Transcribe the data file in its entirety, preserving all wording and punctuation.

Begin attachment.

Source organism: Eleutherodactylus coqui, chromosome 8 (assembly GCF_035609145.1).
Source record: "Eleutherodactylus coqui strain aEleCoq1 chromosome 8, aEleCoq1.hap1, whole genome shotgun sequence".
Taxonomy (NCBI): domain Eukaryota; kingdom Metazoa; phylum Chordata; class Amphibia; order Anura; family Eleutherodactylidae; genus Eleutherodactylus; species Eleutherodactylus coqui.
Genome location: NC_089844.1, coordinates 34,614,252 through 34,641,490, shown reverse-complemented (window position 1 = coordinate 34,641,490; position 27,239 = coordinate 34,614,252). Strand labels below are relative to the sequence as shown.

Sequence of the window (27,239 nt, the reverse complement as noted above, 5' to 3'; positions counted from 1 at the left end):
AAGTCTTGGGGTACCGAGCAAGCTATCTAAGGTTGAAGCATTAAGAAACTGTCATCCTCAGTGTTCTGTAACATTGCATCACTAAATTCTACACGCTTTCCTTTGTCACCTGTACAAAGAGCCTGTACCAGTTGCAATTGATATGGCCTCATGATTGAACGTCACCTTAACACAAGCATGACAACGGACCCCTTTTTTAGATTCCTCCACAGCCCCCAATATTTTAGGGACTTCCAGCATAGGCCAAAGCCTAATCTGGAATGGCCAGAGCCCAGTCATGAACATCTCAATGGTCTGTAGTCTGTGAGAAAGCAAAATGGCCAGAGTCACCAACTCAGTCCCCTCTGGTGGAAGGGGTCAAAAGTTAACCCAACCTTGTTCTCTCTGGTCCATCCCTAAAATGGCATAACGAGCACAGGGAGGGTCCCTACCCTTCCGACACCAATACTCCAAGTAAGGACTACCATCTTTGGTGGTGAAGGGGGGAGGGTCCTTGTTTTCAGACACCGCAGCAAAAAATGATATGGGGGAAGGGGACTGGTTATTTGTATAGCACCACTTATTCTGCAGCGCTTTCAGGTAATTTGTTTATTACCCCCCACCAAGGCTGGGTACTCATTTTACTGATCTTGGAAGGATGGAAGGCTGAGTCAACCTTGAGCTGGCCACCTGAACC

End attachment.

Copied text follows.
Source organism: Eleutherodactylus coqui, chromosome 8 (assembly GCF_035609145.1).
Source record: "Eleutherodactylus coqui strain aEleCoq1 chromosome 8, aEleCoq1.hap1, whole genome shotgun sequence".
Taxonomy (NCBI): domain Eukaryota; kingdom Metazoa; phylum Chordata; class Amphibia; order Anura; family Eleutherodactylidae; genus Eleutherodactylus; species Eleutherodactylus coqui.
Genome location: NC_089844.1, coordinates 34,614,252 through 34,641,490, shown reverse-complemented (window position 1 = coordinate 34,641,490; position 27,239 = coordinate 34,614,252). Strand labels below are relative to the sequence as shown.

Sequence of the window (27,239 nt, the reverse complement as noted above, 5' to 3'; positions counted from 1 at the left end):
AAGTCTTGGGGTACCGAGCAAGCTATCTAAGGTTGAAGCATTAAGAAACTGTCATCCTCAGTGTTCTGTAACATTGCATCACTAAATTCTACACGCTTTCCTTTGTCACCTGTACAAAGAGCCTGTACCAGTTGCAATTGATATGGCCTCATGATTGAACGTCACCTTAACACAAGCATGACAACGGACCCCTTTTTTAGATTCCTCCACAGCCCCCAATATTTTAGGGACTTCCAGCATAGGCCAAAGCCTAATCTGGAATGGCCAGAGCCCAGTCATGAACATCTCAATGGTCTGTAGTCTGTGAGAAAGCAAAATGGCCAGAGTCACCAACTCAGTCCCCTCTGGTGGAAGGGGTCAAAAGTTAACCCAACCTTGTTCTCTCTGGTCCATCCCTAAAATGGCATAACGAGCACAGGGAGGGTCCCTACCCTTCCGACACCAATACTCCAAGTAAGGACTACCATCTTTGGTGGTGAAGGGGGGAGGGTCCTTGTTTTCAGACACCGCAGCAAAAAATGATATGGGGGAAGGGGACTGGTTATTTGTATAGCACCACTTATTCTGCAGCGCTTTCAGGTAATTTGTTTATTACCCCCCACCAAGGCTGGGTACTCATTTTACTGATCTTGGAAGGATGGAAGGCTGAGTCAACCTTGAGCTGGCCACCTGAACC